The government did not take sufficient steps to modify agricultural policies that create pressure for the use of forced labor, including production quotas and low wages for workers. However, the 2016 harvest marked the third consecutive year the government conducted a nationwide campaign to raise public awareness of its prohibition of child labor in the cotton harvest. The central government continued to demand farmers and local officials fulfill state-assigned cotton production quotas, leading to the wide-scale mobilization of adult forced labor. The government did not follow through on commitments to end the mobilization of teachers, students, and medical workers. Officials required state employees and adult students to sign labor agreements or statements that they would pick cotton voluntarily. For a second consecutive year, the government agreed to allow the ILO to monitor the cotton harvest for child and forced labor, allowed ILO monitors access to the cotton fields accompanied by government monitors, and allowed the ILO to publish the results of a survey of agricultural recruitment practices during the 2014 and 2015 harvests. The government publicized its newly established telephone hotlines, receiving over 5,800 inquiries and complaints, of which, 1,325 complaints were received during the cotton harvest. Of the complaints received, 56 were related to forced labor and eight resulted in the discovery of confirmed child labor cases.

The government slightly reduced the area of land available for the cultivation of cotton and increased its capacity for mechanization by continuing to develop appropriate cotton cultivars and by training farmers on mechanization. The government also committed to several projects aimed at modernization of the cotton industry including a five-year partnership on agricultural reform with the World Bank, including measures to prevent forced labor; a four year Decent Work Country Program extension to improve employment opportunities, working conditions and social protections; and pilot projects with the International Finance Corporation and private companies to work on mechanization and responsibly cultivated cotton. Additionally, the government committed to implementing ILO recommendations on addressing the risks of forced labor in pilot project areas.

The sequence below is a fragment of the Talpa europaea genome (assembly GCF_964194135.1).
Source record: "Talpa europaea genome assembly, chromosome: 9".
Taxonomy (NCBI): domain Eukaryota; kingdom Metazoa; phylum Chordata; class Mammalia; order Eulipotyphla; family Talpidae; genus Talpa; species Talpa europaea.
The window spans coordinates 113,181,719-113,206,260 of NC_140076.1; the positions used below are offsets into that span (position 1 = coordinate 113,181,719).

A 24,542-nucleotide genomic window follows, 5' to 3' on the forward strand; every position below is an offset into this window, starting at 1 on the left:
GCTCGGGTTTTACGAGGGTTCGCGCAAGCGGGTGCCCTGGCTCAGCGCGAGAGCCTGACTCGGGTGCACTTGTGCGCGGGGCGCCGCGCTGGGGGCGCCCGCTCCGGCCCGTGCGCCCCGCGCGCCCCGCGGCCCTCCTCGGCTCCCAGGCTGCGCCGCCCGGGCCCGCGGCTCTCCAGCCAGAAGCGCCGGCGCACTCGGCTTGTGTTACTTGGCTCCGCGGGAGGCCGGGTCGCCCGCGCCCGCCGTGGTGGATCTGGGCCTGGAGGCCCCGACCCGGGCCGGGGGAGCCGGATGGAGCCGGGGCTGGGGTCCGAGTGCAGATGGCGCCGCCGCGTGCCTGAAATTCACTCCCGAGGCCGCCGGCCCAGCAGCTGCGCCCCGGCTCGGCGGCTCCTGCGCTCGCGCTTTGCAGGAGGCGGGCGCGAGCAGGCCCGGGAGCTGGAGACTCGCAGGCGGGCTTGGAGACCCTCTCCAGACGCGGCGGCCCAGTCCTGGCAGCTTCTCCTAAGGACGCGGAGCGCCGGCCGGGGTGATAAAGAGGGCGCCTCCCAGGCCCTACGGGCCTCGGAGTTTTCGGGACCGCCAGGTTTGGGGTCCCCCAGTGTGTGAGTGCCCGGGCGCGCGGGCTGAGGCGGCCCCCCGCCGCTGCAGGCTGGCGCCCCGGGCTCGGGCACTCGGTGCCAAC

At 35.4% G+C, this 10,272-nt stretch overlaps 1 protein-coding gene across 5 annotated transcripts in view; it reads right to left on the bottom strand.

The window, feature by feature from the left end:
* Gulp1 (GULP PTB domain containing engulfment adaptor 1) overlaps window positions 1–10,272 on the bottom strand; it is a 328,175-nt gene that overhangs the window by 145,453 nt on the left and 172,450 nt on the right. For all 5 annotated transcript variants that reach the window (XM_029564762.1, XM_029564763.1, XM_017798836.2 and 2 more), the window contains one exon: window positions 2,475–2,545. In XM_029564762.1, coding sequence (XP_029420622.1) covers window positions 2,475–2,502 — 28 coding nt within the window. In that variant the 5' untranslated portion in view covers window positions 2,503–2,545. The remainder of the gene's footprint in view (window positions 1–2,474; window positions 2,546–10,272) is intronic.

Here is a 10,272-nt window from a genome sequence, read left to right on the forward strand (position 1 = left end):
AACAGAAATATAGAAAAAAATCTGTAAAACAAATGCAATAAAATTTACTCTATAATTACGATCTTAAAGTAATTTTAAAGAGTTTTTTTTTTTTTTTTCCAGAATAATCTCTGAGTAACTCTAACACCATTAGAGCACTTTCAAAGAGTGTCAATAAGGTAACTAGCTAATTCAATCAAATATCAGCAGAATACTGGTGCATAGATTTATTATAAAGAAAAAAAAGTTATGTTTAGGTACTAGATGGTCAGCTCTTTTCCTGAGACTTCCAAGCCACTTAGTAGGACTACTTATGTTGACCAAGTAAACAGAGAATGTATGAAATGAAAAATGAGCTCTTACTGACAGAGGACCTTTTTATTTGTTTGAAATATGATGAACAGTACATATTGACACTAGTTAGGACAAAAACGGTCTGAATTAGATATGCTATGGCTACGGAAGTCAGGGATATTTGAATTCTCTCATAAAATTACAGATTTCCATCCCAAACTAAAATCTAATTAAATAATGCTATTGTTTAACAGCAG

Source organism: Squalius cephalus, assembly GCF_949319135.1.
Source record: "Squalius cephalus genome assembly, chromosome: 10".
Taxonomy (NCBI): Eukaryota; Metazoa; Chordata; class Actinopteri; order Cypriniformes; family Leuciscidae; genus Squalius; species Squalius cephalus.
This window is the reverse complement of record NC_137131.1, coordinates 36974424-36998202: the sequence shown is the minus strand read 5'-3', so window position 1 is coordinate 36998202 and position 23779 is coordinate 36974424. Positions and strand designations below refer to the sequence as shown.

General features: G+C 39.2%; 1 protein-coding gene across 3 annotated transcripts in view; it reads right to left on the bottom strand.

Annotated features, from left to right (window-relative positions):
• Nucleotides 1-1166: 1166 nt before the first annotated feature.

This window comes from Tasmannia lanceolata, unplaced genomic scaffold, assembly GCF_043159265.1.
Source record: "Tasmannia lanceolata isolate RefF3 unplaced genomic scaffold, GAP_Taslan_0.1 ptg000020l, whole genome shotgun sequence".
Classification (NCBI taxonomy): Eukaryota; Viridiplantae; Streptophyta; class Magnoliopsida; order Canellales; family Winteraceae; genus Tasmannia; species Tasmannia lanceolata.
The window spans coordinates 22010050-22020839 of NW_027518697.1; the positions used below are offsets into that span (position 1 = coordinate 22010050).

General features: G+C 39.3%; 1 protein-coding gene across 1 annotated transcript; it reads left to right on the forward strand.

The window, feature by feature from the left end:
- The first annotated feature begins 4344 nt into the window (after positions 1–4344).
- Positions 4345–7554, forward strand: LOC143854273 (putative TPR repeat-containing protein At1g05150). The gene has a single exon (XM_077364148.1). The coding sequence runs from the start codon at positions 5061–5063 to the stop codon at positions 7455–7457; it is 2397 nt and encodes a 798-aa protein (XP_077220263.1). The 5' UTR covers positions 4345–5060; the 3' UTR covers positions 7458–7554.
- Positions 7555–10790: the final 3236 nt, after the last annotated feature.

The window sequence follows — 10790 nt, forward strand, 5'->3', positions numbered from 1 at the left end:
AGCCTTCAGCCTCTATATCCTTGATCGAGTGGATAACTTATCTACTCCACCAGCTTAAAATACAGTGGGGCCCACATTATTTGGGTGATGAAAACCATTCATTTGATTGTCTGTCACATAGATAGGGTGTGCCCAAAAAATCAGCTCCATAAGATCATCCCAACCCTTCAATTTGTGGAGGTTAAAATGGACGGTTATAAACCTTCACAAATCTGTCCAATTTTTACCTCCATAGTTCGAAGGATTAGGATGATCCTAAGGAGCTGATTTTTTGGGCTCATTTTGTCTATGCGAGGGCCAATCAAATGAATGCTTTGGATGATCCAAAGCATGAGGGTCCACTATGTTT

The national government conducted monitoring visits and provided training to a national network of local-level commissions. Authorities promoted wide-scale public awareness efforts on transnational sex and labor trafficking, including through events, print media, television, and radio, often through partnering with and providing in-kind support to NGOs. The government did not conduct efforts to reduce the demand for commercial sex acts. In addition to attending state-funded training, government officials participated in seminars and conferences sponsored by the government and taught by NGOs, international organizations, and foreign governments.


As reported over the past five years, Uzbekistan is a source and destination country for men, women, and children subjected to forced labor and women and children subjected to sex trafficking. Government-compelled child labor was phased out in 2015, although there were anecdotal reports of the use of child labor in some areas. Government-compelled forced labor of adults, including employees of schools and medical facilities, remained widespread during the fall cotton harvest, spring planting and weeding, and for other agriculture and construction projects. Credible international reports indicate some adults who refuse to pick cotton, do not pay for a replacement worker, or do not fulfill their daily quota can face the loss of social benefits, termination of employment, or other forms of harassment. Private companies in some regions mobilized employees for the harvest under threat of increased government inspections of and taxes on their operations. There were anecdotal reports of officials mobilizing classes of students aged 11 to 15 years in some regions, in contravention of the central government's prohibition on child labor. Mobilizations of university and third-year college and lyceum (equivalent to a U.S. high school) students, who tend to be 18 years old but include some 17 year olds, continued in 2016. Independent observers reported that, in recent years, forced mobilization of adult workers increased to compensate for the loss of child workers.

There were isolated reports stating that local officials forced farmers to cultivate silk cocoons and, separately, that local officials forced teachers, students (including children), private businesses employees, and others to work in construction and other forms of non-cotton agriculture and to clean parks, streets, and buildings. Authorities harassed, threatened, arrested, detained, interrogated, and physically abused independent activists attempting to observe the spring weeding season and the fall harvest.

Uzbek women and children are subjected to sex trafficking in the Middle East, Eurasia, and Asia, and also internally in brothels, clubs, and private residences. Uzbek men, and to a lesser extent women, are subjected to forced labor in Kazakhstan, Turkey, Russia, United Arab Emirates, and Ukraine in the construction, oil and gas, agricultural, retail, and food sectors.